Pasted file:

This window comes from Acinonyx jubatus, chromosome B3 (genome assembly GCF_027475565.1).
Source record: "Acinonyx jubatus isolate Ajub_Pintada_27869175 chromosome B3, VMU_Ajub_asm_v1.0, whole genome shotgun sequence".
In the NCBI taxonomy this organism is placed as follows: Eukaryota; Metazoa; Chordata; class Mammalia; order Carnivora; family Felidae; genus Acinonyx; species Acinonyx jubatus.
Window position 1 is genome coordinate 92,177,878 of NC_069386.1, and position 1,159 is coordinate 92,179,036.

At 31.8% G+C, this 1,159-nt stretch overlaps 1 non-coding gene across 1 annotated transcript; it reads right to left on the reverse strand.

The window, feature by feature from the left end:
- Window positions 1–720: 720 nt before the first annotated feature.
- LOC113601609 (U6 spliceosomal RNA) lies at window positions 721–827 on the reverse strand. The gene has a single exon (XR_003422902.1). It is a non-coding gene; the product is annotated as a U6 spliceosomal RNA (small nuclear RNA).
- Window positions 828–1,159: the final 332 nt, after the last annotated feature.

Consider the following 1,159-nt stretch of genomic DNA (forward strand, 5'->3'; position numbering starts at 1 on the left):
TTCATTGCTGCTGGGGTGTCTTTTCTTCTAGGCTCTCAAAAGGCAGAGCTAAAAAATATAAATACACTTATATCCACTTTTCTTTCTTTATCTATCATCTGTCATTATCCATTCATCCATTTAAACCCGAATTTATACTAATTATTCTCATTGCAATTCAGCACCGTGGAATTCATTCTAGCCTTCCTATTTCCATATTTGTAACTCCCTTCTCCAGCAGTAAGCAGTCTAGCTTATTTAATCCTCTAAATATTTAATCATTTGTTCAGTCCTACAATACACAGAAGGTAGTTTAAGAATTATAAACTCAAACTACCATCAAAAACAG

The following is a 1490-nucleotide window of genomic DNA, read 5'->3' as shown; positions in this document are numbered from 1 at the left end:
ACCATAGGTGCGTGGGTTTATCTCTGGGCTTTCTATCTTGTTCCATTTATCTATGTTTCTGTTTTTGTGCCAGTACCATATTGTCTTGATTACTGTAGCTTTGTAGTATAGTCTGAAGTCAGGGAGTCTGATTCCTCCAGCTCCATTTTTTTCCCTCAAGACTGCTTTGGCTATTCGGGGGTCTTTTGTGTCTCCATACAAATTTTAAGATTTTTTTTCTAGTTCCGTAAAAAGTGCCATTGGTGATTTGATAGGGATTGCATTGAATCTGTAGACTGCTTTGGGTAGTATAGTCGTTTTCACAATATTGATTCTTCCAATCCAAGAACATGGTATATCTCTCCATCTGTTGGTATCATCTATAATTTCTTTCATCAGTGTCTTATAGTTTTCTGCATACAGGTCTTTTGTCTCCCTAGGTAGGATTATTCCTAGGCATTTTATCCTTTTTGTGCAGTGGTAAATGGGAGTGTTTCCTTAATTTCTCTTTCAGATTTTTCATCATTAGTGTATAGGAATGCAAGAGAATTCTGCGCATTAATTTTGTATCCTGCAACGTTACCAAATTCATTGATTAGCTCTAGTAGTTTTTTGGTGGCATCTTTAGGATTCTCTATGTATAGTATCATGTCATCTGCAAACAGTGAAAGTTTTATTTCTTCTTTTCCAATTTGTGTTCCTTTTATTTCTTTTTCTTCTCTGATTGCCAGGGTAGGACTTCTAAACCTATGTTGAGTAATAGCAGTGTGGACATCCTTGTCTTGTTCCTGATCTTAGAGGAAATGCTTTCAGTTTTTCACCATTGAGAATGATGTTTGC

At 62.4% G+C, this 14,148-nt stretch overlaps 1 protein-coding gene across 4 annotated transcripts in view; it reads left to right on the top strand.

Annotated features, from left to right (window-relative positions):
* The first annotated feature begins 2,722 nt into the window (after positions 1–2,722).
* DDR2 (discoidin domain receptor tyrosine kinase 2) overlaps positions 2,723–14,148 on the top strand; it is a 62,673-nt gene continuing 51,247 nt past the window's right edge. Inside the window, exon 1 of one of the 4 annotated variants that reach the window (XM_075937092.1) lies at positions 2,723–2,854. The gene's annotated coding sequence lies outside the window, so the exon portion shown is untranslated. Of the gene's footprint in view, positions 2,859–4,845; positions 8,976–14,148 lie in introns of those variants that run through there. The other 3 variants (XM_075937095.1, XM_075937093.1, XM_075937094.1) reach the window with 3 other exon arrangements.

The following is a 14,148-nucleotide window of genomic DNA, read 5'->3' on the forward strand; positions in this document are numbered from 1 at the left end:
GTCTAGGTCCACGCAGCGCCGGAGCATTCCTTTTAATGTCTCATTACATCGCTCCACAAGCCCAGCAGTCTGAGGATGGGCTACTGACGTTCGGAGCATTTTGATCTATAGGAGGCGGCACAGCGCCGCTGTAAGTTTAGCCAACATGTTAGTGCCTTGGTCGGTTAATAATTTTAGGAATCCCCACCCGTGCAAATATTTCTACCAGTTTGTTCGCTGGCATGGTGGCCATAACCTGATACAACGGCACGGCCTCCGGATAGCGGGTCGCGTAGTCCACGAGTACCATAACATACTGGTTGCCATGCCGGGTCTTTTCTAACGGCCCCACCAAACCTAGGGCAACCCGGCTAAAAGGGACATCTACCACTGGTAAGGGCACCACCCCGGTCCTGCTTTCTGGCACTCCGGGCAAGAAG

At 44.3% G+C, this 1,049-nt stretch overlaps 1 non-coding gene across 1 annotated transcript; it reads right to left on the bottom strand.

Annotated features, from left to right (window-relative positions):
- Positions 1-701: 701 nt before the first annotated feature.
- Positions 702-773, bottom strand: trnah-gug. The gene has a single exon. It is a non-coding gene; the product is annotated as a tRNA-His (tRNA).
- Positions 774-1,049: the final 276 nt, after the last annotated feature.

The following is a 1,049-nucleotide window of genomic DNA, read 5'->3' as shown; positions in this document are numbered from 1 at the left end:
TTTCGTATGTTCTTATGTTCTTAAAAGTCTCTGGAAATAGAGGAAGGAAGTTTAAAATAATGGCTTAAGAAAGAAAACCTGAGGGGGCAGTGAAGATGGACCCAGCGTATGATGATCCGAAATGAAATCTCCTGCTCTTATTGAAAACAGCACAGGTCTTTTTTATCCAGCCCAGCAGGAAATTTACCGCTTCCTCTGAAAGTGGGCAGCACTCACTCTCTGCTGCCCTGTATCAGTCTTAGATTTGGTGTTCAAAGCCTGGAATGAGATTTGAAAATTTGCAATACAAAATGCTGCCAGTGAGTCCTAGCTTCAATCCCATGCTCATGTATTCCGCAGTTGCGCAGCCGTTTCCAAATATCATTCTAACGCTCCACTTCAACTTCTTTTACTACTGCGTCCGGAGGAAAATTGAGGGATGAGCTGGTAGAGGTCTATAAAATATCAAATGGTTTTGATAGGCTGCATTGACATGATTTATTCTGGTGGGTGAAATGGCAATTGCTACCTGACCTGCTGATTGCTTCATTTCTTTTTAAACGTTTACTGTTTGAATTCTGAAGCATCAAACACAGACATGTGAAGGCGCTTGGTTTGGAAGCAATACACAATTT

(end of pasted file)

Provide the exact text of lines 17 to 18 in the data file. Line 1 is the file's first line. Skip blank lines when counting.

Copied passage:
* DDR2 (discoidin domain receptor tyrosine kinase 2) overlaps positions 2,723–14,148 on the top strand; it is a 62,673-nt gene continuing 51,247 nt past the window's right edge. Inside the window, exon 1 of one of the 4 annotated variants that reach the window (XM_075937092.1) lies at positions 2,723–2,854. The gene's annotated coding sequence lies outside the window, so the exon portion shown is untranslated. Of the gene's footprint in view, positions 2,859–4,845; positions 8,976–14,148 lie in introns of those variants that run through there. The other 3 variants (XM_075937095.1, XM_075937093.1, XM_075937094.1) reach the window with 3 other exon arrangements.

The following is a 14,148-nucleotide window of genomic DNA, read 5'->3' on the forward strand; positions in this document are numbered from 1 at the left end: